Samsung is about to make microSD cards in phones redundant. Well, probably after a few years. The company has just announced that it has started the production of the world’s first 512 GB flash memory using the new UFS standard. This behemoth of a storage solution is intended for use in “next generation” mobile devices, which probably means we’ll get to see it when the Galaxy S9 gets announced early next year. Which also means it might not have a microSD card reader as well.
Samsung received a lot of Flak when it threw out the microSD card slot from the Galaxy S6 and the Galaxy Note 5, both 2015 models. Back then, a 64 GB configuration was just too far from reach and 32 GB was barely enough. Samsung eventually relented but it seems it still wants that feature gone in the long run.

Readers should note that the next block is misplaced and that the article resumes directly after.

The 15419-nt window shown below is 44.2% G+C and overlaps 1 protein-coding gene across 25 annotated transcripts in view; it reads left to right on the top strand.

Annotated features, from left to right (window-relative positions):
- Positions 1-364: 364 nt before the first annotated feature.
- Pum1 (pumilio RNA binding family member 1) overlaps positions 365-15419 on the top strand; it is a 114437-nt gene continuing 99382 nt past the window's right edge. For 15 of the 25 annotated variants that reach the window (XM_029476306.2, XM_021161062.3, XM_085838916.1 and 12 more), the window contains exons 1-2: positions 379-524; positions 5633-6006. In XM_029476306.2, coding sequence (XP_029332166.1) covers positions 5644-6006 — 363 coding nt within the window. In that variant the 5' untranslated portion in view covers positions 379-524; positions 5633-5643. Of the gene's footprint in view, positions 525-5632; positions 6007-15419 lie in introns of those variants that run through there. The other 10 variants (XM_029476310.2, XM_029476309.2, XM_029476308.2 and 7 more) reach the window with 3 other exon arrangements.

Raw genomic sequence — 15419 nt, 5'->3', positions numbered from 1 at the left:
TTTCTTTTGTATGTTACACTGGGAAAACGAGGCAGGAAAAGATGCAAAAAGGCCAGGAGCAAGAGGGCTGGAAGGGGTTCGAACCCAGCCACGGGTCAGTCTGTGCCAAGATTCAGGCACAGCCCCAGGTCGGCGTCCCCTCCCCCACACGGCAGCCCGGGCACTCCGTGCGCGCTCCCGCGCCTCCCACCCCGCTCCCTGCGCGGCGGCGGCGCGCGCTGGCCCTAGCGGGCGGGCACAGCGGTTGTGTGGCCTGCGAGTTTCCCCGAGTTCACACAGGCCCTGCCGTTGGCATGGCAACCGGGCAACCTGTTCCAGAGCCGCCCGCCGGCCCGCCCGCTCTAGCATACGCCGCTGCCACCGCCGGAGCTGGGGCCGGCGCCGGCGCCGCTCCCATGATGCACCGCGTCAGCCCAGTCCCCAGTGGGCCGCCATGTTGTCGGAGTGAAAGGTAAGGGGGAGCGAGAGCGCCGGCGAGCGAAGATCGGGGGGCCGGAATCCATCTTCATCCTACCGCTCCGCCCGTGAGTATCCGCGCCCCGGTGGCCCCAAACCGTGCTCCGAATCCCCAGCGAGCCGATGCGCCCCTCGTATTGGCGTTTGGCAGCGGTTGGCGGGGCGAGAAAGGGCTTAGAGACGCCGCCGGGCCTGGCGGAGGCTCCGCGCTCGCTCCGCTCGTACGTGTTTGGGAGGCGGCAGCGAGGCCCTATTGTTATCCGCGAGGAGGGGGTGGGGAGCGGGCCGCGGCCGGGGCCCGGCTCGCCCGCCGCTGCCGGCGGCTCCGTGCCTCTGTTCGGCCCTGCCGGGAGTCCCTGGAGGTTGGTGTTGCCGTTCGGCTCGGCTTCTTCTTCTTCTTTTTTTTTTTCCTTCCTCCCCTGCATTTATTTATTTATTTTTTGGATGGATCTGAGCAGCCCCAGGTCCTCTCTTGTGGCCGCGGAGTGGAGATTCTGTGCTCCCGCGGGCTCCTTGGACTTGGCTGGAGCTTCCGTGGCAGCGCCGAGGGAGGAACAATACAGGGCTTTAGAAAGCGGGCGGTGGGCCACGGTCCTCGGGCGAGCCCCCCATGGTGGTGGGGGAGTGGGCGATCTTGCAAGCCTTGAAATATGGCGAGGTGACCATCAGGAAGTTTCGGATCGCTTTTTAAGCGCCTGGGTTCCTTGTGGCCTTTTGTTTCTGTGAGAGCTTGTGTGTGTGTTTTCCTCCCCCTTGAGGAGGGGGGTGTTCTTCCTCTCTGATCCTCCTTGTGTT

This new 512 GB memory practically removes the need for external storage. Internal storage has always been faster than the fastest microSD card, and the embedded Universal File Storage (eUFS) standard is even faster. Samsung says that the chip boasts of sequential read speeds of 860 MB/s and sequential writes of 255 MB/s. In practical terms, that means transferring a 5 GB Full HD movie to an SSD drive in around six seconds.
That said, the new storage doesn’t exactly address two standing concerns. One is the convenience of being able to move your data around devices, like cameras, computers, or even other phones. The prevalence of USB-C and its two-way communication could alleviate the last.
But perhaps the most important consideration will be the price. Taking the Galaxy Note 8 as an example, the 256 GB model practically hit the $1,000 point. Same with the iPhone 8 Plus and even more the iPhone X. A 512 GB premium smartphone is going to be well out of reach and consumers might prefer just buying a lower capacity model and slip in a microSD card. That is, presuming it still has a slot for one.